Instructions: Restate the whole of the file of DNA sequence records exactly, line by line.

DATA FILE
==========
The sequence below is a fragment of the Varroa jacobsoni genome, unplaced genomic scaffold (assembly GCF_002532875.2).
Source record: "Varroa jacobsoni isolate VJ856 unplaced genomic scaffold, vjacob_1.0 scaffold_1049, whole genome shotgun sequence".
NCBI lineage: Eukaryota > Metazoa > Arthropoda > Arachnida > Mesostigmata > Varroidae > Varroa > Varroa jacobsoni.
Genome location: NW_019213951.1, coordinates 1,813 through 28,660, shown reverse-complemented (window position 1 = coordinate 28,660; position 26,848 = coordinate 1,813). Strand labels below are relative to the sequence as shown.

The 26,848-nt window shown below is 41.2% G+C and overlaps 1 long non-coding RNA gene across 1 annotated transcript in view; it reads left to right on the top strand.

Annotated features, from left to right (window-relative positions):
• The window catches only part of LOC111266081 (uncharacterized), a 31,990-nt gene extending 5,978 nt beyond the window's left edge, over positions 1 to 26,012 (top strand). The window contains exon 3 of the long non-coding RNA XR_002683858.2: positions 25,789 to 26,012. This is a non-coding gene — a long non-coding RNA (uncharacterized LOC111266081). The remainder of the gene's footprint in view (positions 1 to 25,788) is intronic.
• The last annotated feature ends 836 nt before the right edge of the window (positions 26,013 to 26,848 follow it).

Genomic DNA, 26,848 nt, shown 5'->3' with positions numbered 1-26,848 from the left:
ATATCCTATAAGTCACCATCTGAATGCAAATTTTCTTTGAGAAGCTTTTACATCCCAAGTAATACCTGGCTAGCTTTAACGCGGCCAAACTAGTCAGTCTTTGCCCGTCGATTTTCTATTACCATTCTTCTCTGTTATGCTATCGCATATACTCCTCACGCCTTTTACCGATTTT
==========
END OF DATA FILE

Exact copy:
The sequence below is a fragment of the Varroa jacobsoni genome, unplaced genomic scaffold (assembly GCF_002532875.2).
Source record: "Varroa jacobsoni isolate VJ856 unplaced genomic scaffold, vjacob_1.0 scaffold_1049, whole genome shotgun sequence".
NCBI lineage: Eukaryota > Metazoa > Arthropoda > Arachnida > Mesostigmata > Varroidae > Varroa > Varroa jacobsoni.
Genome location: NW_019213951.1, coordinates 1,813 through 28,660, shown reverse-complemented (window position 1 = coordinate 28,660; position 26,848 = coordinate 1,813). Strand labels below are relative to the sequence as shown.

The 26,848-nt window shown below is 41.2% G+C and overlaps 1 long non-coding RNA gene across 1 annotated transcript in view; it reads left to right on the top strand.

Annotated features, from left to right (window-relative positions):
• The window catches only part of LOC111266081 (uncharacterized), a 31,990-nt gene extending 5,978 nt beyond the window's left edge, over positions 1 to 26,012 (top strand). The window contains exon 3 of the long non-coding RNA XR_002683858.2: positions 25,789 to 26,012. This is a non-coding gene — a long non-coding RNA (uncharacterized LOC111266081). The remainder of the gene's footprint in view (positions 1 to 25,788) is intronic.
• The last annotated feature ends 836 nt before the right edge of the window (positions 26,013 to 26,848 follow it).

Genomic DNA, 26,848 nt, shown 5'->3' with positions numbered 1-26,848 from the left:
ATATCCTATAAGTCACCATCTGAATGCAAATTTTCTTTGAGAAGCTTTTACATCCCAAGTAATACCTGGCTAGCTTTAACGCGGCCAAACTAGTCAGTCTTTGCCCGTCGATTTTCTATTACCATTCTTCTCTGTTATGCTATCGCATATACTCCTCACGCCTTTTACCGATTTT